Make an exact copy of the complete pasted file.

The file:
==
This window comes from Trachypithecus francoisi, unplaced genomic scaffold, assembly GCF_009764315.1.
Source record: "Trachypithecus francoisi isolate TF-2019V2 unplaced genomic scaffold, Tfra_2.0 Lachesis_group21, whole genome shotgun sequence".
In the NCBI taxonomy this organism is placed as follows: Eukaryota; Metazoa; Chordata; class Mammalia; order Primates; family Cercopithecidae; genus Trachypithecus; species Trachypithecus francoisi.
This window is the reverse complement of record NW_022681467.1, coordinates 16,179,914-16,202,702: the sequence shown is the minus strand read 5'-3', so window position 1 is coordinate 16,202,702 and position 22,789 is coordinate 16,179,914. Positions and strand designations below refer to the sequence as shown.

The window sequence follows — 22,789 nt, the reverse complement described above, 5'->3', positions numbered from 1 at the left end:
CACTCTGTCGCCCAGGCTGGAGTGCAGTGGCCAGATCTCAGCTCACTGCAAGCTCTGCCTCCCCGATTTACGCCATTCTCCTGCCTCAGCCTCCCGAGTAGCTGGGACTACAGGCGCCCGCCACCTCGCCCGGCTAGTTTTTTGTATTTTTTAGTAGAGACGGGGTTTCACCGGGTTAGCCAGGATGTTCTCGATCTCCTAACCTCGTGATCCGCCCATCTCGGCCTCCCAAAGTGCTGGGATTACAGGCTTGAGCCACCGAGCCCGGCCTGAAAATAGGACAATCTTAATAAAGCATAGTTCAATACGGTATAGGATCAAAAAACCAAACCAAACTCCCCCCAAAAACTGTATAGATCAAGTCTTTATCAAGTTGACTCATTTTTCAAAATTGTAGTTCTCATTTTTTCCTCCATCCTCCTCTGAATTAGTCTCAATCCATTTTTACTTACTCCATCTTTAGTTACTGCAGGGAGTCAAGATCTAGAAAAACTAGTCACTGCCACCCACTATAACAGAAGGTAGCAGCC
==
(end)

This window comes from Trachypithecus francoisi, unplaced genomic scaffold, assembly GCF_009764315.1.
Source record: "Trachypithecus francoisi isolate TF-2019V2 unplaced genomic scaffold, Tfra_2.0 Lachesis_group21, whole genome shotgun sequence".
In the NCBI taxonomy this organism is placed as follows: Eukaryota; Metazoa; Chordata; class Mammalia; order Primates; family Cercopithecidae; genus Trachypithecus; species Trachypithecus francoisi.
This window is the reverse complement of record NW_022681467.1, coordinates 16,179,914-16,202,702: the sequence shown is the minus strand read 5'-3', so window position 1 is coordinate 16,202,702 and position 22,789 is coordinate 16,179,914. Positions and strand designations below refer to the sequence as shown.

The window sequence follows — 22,789 nt, the reverse complement described above, 5'->3', positions numbered from 1 at the left end:
CACTCTGTCGCCCAGGCTGGAGTGCAGTGGCCAGATCTCAGCTCACTGCAAGCTCTGCCTCCCCGATTTACGCCATTCTCCTGCCTCAGCCTCCCGAGTAGCTGGGACTACAGGCGCCCGCCACCTCGCCCGGCTAGTTTTTTGTATTTTTTAGTAGAGACGGGGTTTCACCGGGTTAGCCAGGATGTTCTCGATCTCCTAACCTCGTGATCCGCCCATCTCGGCCTCCCAAAGTGCTGGGATTACAGGCTTGAGCCACCGAGCCCGGCCTGAAAATAGGACAATCTTAATAAAGCATAGTTCAATACGGTATAGGATCAAAAAACCAAACCAAACTCCCCCCAAAAACTGTATAGATCAAGTCTTTATCAAGTTGACTCATTTTTCAAAATTGTAGTTCTCATTTTTTCCTCCATCCTCCTCTGAATTAGTCTCAATCCATTTTTACTTACTCCATCTTTAGTTACTGCAGGGAGTCAAGATCTAGAAAAACTAGTCACTGCCACCCACTATAACAGAAGGTAGCAGCC